To suggest that yesterday's death of Michael Jackson represents a tragic and unfortunate event is to vie for Understatement of the Year. From this moment forward, pop-culture chroniclers, gossip-mongers, lovers of his music and moves, and biographers intending to burnish future books will start writing the final, throat-gripping chapters of Jackson's odd, quizzical, extraordinary life, each aiming to happen upon the one angle left untapped and unexplored by the rest. Still, I bet there is one approach no one is thinking about: What role did America itself play in creating the sprawling, bizzare melodrama we'll now and forever call "the late" Michael Jackson?
For in a very real sense, Michael Jackson was not so much the "man in the mirror" as a reflection of America's enduring and embarrassing national obsession with celebrity and fame. From the age of 5 until the age of 50, Jackson was a sociological fetish, an icon we were all too complicit in creating; he was a merchandised, arguably mechanized product. In 2005, when Jackson stood trial in California for the alleged sexual abuse of a 13-year-old boy, he was hardly a sympathetic figure; while I was not part of the jury, I never had a doubt in my mind that something disturbing must have taken place. At the same time, I could see that Jackson himself was something a victim of a lifetime of circumstances. As the frothing media circus surrounding the trial went into overtime and extra-innings, I could not help but reflect upon the fact that Jackson had nothing resembling a normal childhood. Just a video glimpse of that slight, haunted, frightening looking man shuffling aimlessly into the courtroom in his pajamas indicated that here existed a case of arrested development, a man in need of therapy, a grown man either willingly or helplessly detached from time and maturity.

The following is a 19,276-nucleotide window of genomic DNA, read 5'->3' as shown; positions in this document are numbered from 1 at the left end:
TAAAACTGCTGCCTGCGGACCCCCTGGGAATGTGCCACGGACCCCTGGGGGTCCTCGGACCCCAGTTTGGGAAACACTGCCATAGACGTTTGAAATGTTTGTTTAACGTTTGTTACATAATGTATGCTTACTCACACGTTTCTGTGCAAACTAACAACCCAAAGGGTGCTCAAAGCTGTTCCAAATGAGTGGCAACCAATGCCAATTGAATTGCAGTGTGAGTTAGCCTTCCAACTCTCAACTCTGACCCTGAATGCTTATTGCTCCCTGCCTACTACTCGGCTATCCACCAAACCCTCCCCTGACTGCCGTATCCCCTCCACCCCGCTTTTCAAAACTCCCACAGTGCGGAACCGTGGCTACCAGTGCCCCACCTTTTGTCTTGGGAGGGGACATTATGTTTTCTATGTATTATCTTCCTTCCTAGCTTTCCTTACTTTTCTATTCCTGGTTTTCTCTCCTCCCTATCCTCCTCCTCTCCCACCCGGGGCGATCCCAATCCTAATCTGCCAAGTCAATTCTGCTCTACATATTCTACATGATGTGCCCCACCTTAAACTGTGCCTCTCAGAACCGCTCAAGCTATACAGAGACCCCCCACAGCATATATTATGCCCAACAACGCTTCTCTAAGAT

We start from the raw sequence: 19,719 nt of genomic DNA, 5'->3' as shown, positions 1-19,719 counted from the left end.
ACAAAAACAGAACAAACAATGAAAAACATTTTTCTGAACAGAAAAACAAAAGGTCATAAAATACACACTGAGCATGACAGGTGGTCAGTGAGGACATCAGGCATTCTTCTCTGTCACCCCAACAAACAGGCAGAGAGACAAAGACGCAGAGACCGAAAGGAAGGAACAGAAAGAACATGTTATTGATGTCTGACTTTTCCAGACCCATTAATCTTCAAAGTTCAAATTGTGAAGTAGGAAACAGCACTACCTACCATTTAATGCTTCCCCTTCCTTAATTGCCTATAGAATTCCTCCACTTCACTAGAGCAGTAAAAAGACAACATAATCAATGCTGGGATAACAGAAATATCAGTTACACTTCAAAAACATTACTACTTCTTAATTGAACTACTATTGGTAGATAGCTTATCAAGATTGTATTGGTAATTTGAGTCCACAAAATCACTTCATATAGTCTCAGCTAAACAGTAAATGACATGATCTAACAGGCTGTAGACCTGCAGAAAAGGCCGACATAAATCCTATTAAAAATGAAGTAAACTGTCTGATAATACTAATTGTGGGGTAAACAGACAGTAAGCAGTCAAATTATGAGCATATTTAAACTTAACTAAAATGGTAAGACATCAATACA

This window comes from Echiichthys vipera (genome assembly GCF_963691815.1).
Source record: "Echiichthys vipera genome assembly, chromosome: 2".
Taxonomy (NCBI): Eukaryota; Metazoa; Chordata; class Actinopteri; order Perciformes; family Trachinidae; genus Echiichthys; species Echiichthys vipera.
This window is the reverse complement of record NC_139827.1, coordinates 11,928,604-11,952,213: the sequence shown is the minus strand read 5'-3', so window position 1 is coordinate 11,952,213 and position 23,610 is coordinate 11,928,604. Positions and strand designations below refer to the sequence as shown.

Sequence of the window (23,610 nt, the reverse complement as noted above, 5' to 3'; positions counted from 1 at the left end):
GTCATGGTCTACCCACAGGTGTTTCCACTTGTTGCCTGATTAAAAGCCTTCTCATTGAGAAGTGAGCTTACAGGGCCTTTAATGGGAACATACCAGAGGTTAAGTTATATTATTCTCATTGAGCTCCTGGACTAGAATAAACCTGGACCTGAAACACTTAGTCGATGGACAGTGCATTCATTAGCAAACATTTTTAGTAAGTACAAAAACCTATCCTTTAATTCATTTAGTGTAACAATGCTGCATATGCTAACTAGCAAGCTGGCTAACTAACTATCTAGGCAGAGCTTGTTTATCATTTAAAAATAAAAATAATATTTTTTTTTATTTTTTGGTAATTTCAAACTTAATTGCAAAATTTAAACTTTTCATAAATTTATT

In the end, the tale of Michael Jackson proves once and for all that celebrity and fame in America is a Mephistophelean bargain: your soul, personality and privacy in exchange for seemingly limitless wealth and power. Jackson hungered and thirsted for public adulation because we fostered that addiction within him. Even so, in the last few years it became clear that he needed more and more to try and reclaim some sense of self, to clutch ever more tightly to the lost boy he proclaimed himself to be on the inside. Ruined by too much success too young; ruined by plastic surgery; ruined by rampant rumor; ruined, possibly, by physical, sexual and emotional deficiencies to which few of us are privy, was it any wonder that Michael Jackson saw himself as a real-life Peter Pan? And we, the people, bought it all -- the albums, the outrage, the legend. We have a long history of building up our stars only to tear them down -- Americans, after all, do love a comeback. Except this time, that is, or at least until the next misbegotten megastar comes along.